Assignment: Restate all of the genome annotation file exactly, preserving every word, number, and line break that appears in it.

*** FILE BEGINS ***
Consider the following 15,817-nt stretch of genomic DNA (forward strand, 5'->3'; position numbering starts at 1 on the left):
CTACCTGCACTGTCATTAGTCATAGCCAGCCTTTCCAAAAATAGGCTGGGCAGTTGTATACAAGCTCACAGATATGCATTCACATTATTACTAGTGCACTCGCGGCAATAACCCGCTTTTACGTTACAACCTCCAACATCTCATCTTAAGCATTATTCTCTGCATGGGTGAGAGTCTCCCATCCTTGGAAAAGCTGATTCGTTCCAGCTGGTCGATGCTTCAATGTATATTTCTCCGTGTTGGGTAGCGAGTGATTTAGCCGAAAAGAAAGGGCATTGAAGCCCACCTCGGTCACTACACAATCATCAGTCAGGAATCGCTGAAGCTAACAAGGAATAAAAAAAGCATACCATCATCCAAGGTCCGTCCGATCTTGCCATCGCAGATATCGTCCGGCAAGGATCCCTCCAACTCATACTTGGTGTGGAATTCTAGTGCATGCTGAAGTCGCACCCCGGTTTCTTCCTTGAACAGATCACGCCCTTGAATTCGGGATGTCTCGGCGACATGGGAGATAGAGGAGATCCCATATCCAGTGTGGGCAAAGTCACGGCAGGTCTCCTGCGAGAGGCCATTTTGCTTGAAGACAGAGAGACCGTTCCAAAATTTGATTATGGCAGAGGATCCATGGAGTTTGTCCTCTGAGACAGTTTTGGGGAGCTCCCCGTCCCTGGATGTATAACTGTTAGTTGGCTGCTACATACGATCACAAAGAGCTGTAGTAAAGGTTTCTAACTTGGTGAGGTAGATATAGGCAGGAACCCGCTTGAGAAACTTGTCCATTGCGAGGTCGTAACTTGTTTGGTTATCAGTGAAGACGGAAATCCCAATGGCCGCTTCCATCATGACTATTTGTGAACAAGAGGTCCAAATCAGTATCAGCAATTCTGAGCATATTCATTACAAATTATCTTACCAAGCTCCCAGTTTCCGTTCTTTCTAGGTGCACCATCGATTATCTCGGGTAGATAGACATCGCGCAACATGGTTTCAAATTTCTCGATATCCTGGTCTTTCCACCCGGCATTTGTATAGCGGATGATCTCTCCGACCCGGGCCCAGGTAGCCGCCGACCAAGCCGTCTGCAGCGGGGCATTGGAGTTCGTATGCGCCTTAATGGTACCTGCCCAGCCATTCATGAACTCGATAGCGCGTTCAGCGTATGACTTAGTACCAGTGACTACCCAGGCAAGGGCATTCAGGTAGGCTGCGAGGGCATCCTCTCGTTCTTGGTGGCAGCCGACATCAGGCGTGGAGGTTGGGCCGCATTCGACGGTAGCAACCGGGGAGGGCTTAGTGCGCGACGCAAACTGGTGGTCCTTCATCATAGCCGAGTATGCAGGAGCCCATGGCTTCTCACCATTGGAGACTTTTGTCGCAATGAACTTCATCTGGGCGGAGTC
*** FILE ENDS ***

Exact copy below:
Consider the following 15,817-nt stretch of genomic DNA (forward strand, 5'->3'; position numbering starts at 1 on the left):
CTACCTGCACTGTCATTAGTCATAGCCAGCCTTTCCAAAAATAGGCTGGGCAGTTGTATACAAGCTCACAGATATGCATTCACATTATTACTAGTGCACTCGCGGCAATAACCCGCTTTTACGTTACAACCTCCAACATCTCATCTTAAGCATTATTCTCTGCATGGGTGAGAGTCTCCCATCCTTGGAAAAGCTGATTCGTTCCAGCTGGTCGATGCTTCAATGTATATTTCTCCGTGTTGGGTAGCGAGTGATTTAGCCGAAAAGAAAGGGCATTGAAGCCCACCTCGGTCACTACACAATCATCAGTCAGGAATCGCTGAAGCTAACAAGGAATAAAAAAAGCATACCATCATCCAAGGTCCGTCCGATCTTGCCATCGCAGATATCGTCCGGCAAGGATCCCTCCAACTCATACTTGGTGTGGAATTCTAGTGCATGCTGAAGTCGCACCCCGGTTTCTTCCTTGAACAGATCACGCCCTTGAATTCGGGATGTCTCGGCGACATGGGAGATAGAGGAGATCCCATATCCAGTGTGGGCAAAGTCACGGCAGGTCTCCTGCGAGAGGCCATTTTGCTTGAAGACAGAGAGACCGTTCCAAAATTTGATTATGGCAGAGGATCCATGGAGTTTGTCCTCTGAGACAGTTTTGGGGAGCTCCCCGTCCCTGGATGTATAACTGTTAGTTGGCTGCTACATACGATCACAAAGAGCTGTAGTAAAGGTTTCTAACTTGGTGAGGTAGATATAGGCAGGAACCCGCTTGAGAAACTTGTCCATTGCGAGGTCGTAACTTGTTTGGTTATCAGTGAAGACGGAAATCCCAATGGCCGCTTCCATCATGACTATTTGTGAACAAGAGGTCCAAATCAGTATCAGCAATTCTGAGCATATTCATTACAAATTATCTTACCAAGCTCCCAGTTTCCGTTCTTTCTAGGTGCACCATCGATTATCTCGGGTAGATAGACATCGCGCAACATGGTTTCAAATTTCTCGATATCCTGGTCTTTCCACCCGGCATTTGTATAGCGGATGATCTCTCCGACCCGGGCCCAGGTAGCCGCCGACCAAGCCGTCTGCAGCGGGGCATTGGAGTTCGTATGCGCCTTAATGGTACCTGCCCAGCCATTCATGAACTCGATAGCGCGTTCAGCGTATGACTTAGTACCAGTGACTACCCAGGCAAGGGCATTCAGGTAGGCTGCGAGGGCATCCTCTCGTTCTTGGTGGCAGCCGACATCAGGCGTGGAGGTTGGGCCGCATTCGACGGTAGCAACCGGGGAGGGCTTAGTGCGCGACGCAAACTGGTGGTCCTTCATCATAGCCGAGTATGCAGGAGCCCATGGCTTCTCACCATTGGAGACTTTTGTCGCAATGAACTTCATCTGGGCGGAGTC